Terri Clark’s Back to My Roots Solo Acoustic Tour plays Club Regent

Club Regent was the 20th stop of 42 dates on Terri Clark's Back to My Roots Solo Acoustic Tour

Club Regent was the 20th stop of 42 dates on Terri Clark’s Back to My Roots Solo Acoustic Tour. /DOUG KRETCHMER

When I was growing up in the ’70s, it seemed like everyone had one of those brightly coloured transistor radios. CFRW and CKRC AM were blasting out Melanie’s Brand New Key and the Nickel Song, Murray McLauchlan’s Farmer Song and Lighthouse’s Sunny Days.

My first LP was the Beatles album with Hey Jude and Ballad of John and Yoko. Songs that you could sing along to. After a while, the music got heavier for me. The lyrics became secondary to the music. Much of the time it was hard to make out the lyrics anyhow.

If the music moved me, I was happy. So much so that I started to listen to more and more instrumental music.

These days, I appreciate a good song with a story and well written lyrics. As Mott the Hoople sang in the David Bowie penned tune All the Young Dudes, “Why do I need TV when I got T.Rex.” Great statement. A well written three to five minute tune could tell a better story than what a half-hour TV show could deliver (and no commercials).

I wasn't too familiar with Terri's music before this show

I wasn’t too familiar with Terri Clark’s music before this show. /DOUG KRETCHMER

I wasn’t familiar with Terri Clark before I went to her show the other night. She brought her Back to My Roots Solo Acoustic Tour to Club Regent. The venue was her 20th stop of 42 dates on her Canadian tour.

Seems like I picked a good time to see her live. Another name for this tour could have been The History of Terri Clark’s Rise to Stardom tour.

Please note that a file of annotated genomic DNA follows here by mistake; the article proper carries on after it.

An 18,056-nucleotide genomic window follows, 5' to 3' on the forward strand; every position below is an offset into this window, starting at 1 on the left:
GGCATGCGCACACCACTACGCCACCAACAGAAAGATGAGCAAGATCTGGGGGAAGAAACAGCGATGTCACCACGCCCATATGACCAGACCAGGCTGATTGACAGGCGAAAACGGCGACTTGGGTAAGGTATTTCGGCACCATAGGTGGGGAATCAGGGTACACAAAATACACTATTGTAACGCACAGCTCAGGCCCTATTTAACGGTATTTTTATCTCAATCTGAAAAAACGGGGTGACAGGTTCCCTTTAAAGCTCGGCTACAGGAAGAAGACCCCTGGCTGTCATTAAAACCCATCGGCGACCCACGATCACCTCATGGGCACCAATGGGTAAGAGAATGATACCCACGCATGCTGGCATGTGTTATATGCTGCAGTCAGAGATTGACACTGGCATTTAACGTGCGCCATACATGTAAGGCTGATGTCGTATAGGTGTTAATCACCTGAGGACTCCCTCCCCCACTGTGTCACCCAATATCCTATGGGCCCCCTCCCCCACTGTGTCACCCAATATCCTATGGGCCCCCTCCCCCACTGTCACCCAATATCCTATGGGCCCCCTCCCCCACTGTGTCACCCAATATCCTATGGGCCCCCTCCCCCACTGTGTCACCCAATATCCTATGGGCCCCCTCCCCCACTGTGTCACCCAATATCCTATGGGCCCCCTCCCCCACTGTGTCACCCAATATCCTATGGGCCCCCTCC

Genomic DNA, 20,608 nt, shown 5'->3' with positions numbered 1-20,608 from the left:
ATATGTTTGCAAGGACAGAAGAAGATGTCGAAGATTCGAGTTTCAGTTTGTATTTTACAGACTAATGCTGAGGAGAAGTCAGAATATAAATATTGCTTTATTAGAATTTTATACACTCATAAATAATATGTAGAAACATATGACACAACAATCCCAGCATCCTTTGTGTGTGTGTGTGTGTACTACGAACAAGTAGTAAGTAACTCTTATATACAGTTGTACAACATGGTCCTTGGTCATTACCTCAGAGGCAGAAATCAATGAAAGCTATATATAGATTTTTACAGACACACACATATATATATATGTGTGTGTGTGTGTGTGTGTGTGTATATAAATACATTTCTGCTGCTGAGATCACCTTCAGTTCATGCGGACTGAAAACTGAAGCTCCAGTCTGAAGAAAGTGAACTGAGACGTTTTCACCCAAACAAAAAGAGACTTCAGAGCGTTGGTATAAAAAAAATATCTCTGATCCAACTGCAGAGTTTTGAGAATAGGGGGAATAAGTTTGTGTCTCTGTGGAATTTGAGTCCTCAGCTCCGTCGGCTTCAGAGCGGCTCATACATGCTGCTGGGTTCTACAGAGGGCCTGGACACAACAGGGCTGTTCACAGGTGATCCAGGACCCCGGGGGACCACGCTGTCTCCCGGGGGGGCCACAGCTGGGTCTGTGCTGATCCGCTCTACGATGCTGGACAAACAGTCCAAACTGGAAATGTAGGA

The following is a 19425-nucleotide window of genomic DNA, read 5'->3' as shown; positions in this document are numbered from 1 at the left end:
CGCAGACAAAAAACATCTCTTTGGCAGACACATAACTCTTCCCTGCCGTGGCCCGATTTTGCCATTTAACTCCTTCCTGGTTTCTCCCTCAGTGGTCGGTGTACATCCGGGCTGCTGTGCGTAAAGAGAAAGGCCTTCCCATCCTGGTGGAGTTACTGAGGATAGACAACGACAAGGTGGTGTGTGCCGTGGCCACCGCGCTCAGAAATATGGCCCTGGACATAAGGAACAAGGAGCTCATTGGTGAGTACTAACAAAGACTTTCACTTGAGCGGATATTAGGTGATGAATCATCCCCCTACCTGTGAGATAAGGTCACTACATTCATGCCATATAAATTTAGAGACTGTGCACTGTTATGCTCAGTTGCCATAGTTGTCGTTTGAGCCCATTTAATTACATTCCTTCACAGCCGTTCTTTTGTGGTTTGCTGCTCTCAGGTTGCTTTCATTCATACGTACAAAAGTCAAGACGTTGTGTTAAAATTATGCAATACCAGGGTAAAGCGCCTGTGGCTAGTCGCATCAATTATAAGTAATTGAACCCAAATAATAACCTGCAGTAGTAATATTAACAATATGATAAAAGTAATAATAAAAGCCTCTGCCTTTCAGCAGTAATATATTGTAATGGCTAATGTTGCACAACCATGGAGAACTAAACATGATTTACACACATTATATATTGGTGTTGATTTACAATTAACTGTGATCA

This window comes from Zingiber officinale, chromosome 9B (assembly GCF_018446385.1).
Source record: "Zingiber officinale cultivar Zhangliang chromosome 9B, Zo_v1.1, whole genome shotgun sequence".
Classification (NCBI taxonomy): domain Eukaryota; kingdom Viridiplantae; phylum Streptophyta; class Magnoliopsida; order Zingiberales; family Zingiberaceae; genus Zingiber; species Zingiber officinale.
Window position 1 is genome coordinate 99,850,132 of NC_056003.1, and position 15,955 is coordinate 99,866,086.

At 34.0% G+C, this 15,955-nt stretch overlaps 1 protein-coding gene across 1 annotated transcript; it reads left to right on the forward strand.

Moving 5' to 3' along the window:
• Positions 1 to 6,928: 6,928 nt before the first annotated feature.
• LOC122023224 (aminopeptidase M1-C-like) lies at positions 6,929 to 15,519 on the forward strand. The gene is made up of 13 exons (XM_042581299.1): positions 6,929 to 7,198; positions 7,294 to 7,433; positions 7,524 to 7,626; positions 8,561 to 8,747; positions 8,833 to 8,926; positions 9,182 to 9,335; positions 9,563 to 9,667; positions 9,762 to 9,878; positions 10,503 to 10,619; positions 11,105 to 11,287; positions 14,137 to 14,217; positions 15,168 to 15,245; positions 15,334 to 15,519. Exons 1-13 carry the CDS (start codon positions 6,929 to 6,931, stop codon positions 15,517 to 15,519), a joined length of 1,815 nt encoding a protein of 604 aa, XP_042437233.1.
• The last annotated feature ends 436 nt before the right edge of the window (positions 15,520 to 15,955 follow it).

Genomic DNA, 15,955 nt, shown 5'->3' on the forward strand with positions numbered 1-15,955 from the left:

She’s not only a great songwriter but a great storyteller as well.

Born and raised in Medicine Hat, Alberta, she was considered a nerd at school in her Reba McEntire t-shirt. Kids used to tease her and ask her where she parked her horse.

Her mother brought the aspiring country star to talent contests. She had to stand in the alleys behind the bars til it was her turn to take the stage.

When she was 18, her mother brought her to Nashville. That was 21 years ago. In that time she’s won three Junos, 18 Canadian Country Music Awards, and eight CCMA Fans’ Choice Awards.

Born and raised in Medicine Hat her mother brought her to Nashville at 18

Born and raised in Medicine Hat, Terri’s mother brought her to Nashville at 18. /DOUG KRETCHMER

Seems like Nashville has been good to her. Apparently the home of the Grand Ole Opry is a very inspirational place for songwriters.

She calls Nashville home now but she spends four months of the year at her cottage in southern Ontario. She impressed me on three levels at this show:
1. She’s a great songwriter
2. She’s a great storyteller
3. She’s a helluva guitar player

Terri was surrounded by five guitars on stage plus the one she was playing. She only played three of them, but as she said, each show is different. I saw the set list after the show and she even deviated from that a bit. Linda Rondstadt’s Poor Poor Pitiful Me and Patsy Cline’s Walking After Midnight were on there. I would have loved to hear her cover those but was still quite pleased with her mostly original material.

Terri brought along 6 guitars on the tour

Terri Clark brought along six guitars on the tour. /DOUG KRETCHMER

The only covers she did were when she put on a male voice and sang John Conlee and George Jones tunes during her Tootsies medley. Great impersonations.

Tootsies Orchid Lounge is a legendary honky-tonk bar in Nashville where all of the great country singer/songwriters have spent time. The owner even let a very broke Kris Kristofferson (one of my favourites) stay in a room upstairs before he became successful.

She pulled out a very personal song about her mother that she hadn’t sung in a while. When visiting her mother who was battling cancer in the hospital, her mother caught her crying and told her, “You need to smile.” The song Smile was a result of this very sad time in her life when her mother passed away at 60 years of age.